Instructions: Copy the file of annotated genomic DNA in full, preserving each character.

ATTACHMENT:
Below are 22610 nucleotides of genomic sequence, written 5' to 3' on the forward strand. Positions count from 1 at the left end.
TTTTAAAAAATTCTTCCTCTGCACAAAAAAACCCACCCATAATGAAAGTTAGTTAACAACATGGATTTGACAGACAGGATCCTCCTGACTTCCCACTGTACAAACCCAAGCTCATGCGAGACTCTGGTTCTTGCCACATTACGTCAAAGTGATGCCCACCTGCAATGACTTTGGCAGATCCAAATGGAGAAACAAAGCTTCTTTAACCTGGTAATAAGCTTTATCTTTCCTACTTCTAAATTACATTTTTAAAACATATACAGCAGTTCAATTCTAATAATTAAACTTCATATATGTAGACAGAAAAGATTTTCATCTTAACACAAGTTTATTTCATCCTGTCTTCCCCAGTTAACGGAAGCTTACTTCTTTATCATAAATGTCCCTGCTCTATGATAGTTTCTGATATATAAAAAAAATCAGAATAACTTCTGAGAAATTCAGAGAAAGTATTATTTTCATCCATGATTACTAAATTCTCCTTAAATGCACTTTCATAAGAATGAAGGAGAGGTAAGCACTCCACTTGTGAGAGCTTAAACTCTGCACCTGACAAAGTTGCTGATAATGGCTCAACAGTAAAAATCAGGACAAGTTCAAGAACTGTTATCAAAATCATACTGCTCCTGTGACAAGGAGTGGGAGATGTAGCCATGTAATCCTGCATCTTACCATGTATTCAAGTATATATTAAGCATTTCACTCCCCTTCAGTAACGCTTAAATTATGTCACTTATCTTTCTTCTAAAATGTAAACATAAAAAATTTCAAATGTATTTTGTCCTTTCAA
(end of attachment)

Below are 22610 nucleotides of genomic sequence, written 5' to 3' on the forward strand. Positions count from 1 at the left end.
TTTTAAAAAATTCTTCCTCTGCACAAAAAAACCCACCCATAATGAAAGTTAGTTAACAACATGGATTTGACAGACAGGATCCTCCTGACTTCCCACTGTACAAACCCAAGCTCATGCGAGACTCTGGTTCTTGCCACATTACGTCAAAGTGATGCCCACCTGCAATGACTTTGGCAGATCCAAATGGAGAAACAAAGCTTCTTTAACCTGGTAATAAGCTTTATCTTTCCTACTTCTAAATTACATTTTTAAAACATATACAGCAGTTCAATTCTAATAATTAAACTTCATATATGTAGACAGAAAAGATTTTCATCTTAACACAAGTTTATTTCATCCTGTCTTCCCCAGTTAACGGAAGCTTACTTCTTTATCATAAATGTCCCTGCTCTATGATAGTTTCTGATATATAAAAAAAATCAGAATAACTTCTGAGAAATTCAGAGAAAGTATTATTTTCATCCATGATTACTAAATTCTCCTTAAATGCACTTTCATAAGAATGAAGGAGAGGTAAGCACTCCACTTGTGAGAGCTTAAACTCTGCACCTGACAAAGTTGCTGATAATGGCTCAACAGTAAAAATCAGGACAAGTTCAAGAACTGTTATCAAAATCATACTGCTCCTGTGACAAGGAGTGGGAGATGTAGCCATGTAATCCTGCATCTTACCATGTATTCAAGTATATATTAAGCATTTCACTCCCCTTCAGTAACGCTTAAATTATGTCACTTATCTTTCTTCTAAAATGTAAACATAAAAAATTTCAAATGTATTTTGTCCTTTCAA